There is an ontological difference between Christ's resurrection body and our bodies. Therefore, I opt for reading the text of Luke 24:339 more closely. Why? Because "flesh and blood" is a metonym for the corporeal body of a creature and so is "flesh and bone," but the former is not applied by Christ to His glorified body while the latter is applied to it. If there is an ontological difference between a glorified body and non-glorified body, then I don't see the problem with understanding Christ's phrase to be a figure of speech pertaining only to Himself.

    (continued...)

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  32. (cont)

    "When a body is alive, the flesh and blood are united. This is true for Christ as well, and the point of John 19:34: when Jesus' Body and Blood are separated, it shows that He is dead."

    When a corruptible body is alive. Your argument here assumes that they are ontologically identical. But there is no reason to suppose this. Paul tells us that glorified bodies are incorruptible, Christ's body on the cross is corruptible. But Christ is now alive forevermore. Wouldn't your understanding of the Eucharist, therefore, make Christ's body corruptible?

    "That's why the Eucharist memorializes His Death, by signifying the Body and Blood. This is also why the priest breaks the Bread. To signify the Resurrection, a small piece of the Bread is placed in the Chalice. But both the Bread and the Wine are entirely the Body and Blood of Christ, because He's Risen and is quite alive."

    see above.

    "I also think that if you weren't being defensive, you'd admit defeat on this point. Genesis 2:23 is just blatantly clear. Adam refers to Eve as his flesh and bones, because her corporal being comes from him. That obviously includes her blood as well."

    I'm defending my point of view. If that's what you call being defensive, then in a sense you're right. But if you mean I'm just stubbornly clinging to a failed argument, you're wrong. I laid out the differences above.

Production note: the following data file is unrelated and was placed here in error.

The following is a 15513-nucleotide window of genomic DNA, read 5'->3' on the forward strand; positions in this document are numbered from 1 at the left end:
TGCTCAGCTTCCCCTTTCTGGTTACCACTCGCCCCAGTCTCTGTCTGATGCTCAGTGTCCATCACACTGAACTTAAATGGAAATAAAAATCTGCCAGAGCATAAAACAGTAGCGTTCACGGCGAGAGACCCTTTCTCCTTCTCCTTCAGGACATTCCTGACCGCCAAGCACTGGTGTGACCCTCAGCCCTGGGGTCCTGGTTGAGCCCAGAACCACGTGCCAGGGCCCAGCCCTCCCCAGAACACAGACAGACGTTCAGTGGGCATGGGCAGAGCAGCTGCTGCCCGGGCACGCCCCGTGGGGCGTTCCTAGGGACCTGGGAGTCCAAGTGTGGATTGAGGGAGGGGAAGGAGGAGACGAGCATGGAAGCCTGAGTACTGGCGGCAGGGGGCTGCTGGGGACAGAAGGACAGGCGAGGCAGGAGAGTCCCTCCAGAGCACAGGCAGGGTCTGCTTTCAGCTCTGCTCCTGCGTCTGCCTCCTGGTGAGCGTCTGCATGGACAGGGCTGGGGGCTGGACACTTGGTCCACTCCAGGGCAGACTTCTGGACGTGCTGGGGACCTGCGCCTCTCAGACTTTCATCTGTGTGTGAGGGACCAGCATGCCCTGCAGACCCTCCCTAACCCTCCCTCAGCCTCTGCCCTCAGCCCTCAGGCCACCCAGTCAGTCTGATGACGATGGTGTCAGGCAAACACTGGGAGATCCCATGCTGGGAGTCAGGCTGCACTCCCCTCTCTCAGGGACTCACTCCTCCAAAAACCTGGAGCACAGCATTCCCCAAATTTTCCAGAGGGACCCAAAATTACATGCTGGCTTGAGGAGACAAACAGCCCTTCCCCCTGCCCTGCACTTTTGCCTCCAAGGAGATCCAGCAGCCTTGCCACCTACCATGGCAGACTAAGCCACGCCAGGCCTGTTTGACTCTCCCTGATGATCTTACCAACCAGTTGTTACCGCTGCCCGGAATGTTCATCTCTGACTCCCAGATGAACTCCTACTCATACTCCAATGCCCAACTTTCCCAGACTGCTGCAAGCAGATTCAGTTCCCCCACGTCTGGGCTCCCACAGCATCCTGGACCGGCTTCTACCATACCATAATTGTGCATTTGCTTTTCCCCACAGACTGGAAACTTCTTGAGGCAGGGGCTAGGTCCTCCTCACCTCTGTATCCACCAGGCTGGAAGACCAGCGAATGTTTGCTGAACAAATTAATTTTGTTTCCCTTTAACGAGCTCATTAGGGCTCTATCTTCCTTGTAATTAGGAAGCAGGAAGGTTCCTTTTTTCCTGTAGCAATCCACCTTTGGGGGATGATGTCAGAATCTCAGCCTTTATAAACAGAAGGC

However, regarding Eve - she has a non-glorified body. This is the difference you are glossing over. Is non-glorified man's body of the same constitution as the glorified body of Christ?
    From my reading of the NT, I don't think that they are constitutionally identical.

    "It's sheer special pleading for you to say that "flesh and bones" means the whole person (including blood) for Eve, but the whole Person (minus Blood) for Christ. That's not sarcasm. That's rebuttal."

    That's not rebuttal, it's poor reasoning.

    Again, if Christ's glorified body is constitutionally different from non-glorified man's body, then similar phrasing about "flesh" and "blood" could very well present a difference of meaning when applied to either. Therefore, "flesh and bones," which is not what Adam and Eve and the rest of the writers say (they say something along the lines of "you are my flesh and you are my bones," or you are bone of my bone and flesh of my flesh), does not necessarily refer to the same thing.

    When Adam says that Eve is bone of his bone and flesh of his flesh, he is identifying their unity as man and woman. The same is true of Laban and all the other passages I referenced in my last post.

    When Christ uses the phrase "flesh and bones" He does not identify others with Himself, but speaks only of Himself. Because He has an ontologically different body, can you not grant at least the possibility that He is referring to His body as being without blood?

    -h.

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  33. H.R. Diaz,

    You write: